The answer to this question was the hinge on which the Reformation turned. Martin Luther and the later reformers answered that question differently than did the Roman Catholic Church of their day and churches in the Protestant tradition continue to answer it differently than the Roman Catholic Church does in our day.
The Protestant answer is by faith alone (sola fide) in Christ alone (solus Christus). In other words, Christ is sufficient. In His active and passive obedience, Christ did all the work necessary for the justification of His people. As Jonathan Edwards said “You bring nothing to your salvation except the sin that made it necessary.”
There is ample scriptural evidence for this position but none more clear than Ephesians 2:8-9:
For by grace you have been saved through faith. And this is not your own doing; it is the gift of God, not a result of works, so that no one may boast.
The Roman Catholic answer, however, is that Christ is necessary and very, very helpful to be sure, but He’s not sufficient. His work must be supplemented by men for them to be reconciled to God. In fact, the Council of Trent in the sixteenth century declared that salvation by grace through faith alone was an “anathema,” meaning those who believe that are cursed. The pronouncements of Trent remain Roman Catholic doctrine today.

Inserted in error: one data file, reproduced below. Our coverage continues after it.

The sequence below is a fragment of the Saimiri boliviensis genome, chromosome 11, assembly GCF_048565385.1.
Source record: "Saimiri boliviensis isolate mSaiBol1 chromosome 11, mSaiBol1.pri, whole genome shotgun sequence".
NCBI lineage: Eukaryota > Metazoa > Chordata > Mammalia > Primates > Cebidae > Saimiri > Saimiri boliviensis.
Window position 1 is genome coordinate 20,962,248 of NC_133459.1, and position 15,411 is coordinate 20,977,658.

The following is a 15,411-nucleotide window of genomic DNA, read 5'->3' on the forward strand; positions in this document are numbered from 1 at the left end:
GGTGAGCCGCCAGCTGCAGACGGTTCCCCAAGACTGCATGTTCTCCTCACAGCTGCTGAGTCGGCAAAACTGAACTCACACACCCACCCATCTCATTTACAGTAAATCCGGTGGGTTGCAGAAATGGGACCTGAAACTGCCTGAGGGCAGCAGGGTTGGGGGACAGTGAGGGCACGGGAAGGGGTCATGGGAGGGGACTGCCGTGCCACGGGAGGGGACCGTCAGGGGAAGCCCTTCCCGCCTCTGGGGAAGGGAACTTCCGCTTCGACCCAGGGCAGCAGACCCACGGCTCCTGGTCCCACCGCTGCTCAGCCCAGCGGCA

This idea that Christ’s work must be supplemented was brought home to me when I read the eulogy for Justice Antonin Scalia delivered by his son, a Roman Catholic priest, who said in part:
We are here, then, as he would want, to pray for God’s inexplicable mercy to a sinner; to this sinner, Antonin Scalia. Let us not show him a false love and allow our admiration to deprive him of our prayers. We continue to show affection for him and do good for him by praying for him: that all stain of sin be washed away, that all wounds be healed, that he be purified of all that is not Christ. That he rest in peace.
Heartfelt words but troubling words as well. Notice we are to “continue to do good” for Scalia by praying for him, praying specifically that “all stain of sin be washed away.” Friends if “all stain of sin” is not “washed away” at the moment I pass from this life into the next I have no hope. No amount of prayers can help me at that point. The writer of Hebrews tells us “…man is appointed to die once, and after that to face judgment” (Hebrews 9:27). There is no opportunity to get right with God after the door of death closes behind us.
Thankfully, because of the finished work of Christ, we don’t have to face the moment of death unsure if our sins have been washed away, unsure if we’ve done enough. If we’ve trusted in Christ alone they have been washed away because He’s done enough. In John 19:30, Jesus said “it is finished.” He didn’t say “My part’s done, now get to work,” He said “It is finished” – full stop.
Are you trusting in Christ alone for salvation? If not, I urge you to do so and to rest in His finished work. As Lord’s Day 1 of the Heidelberg Catechism says that is our only comfort in life and in death.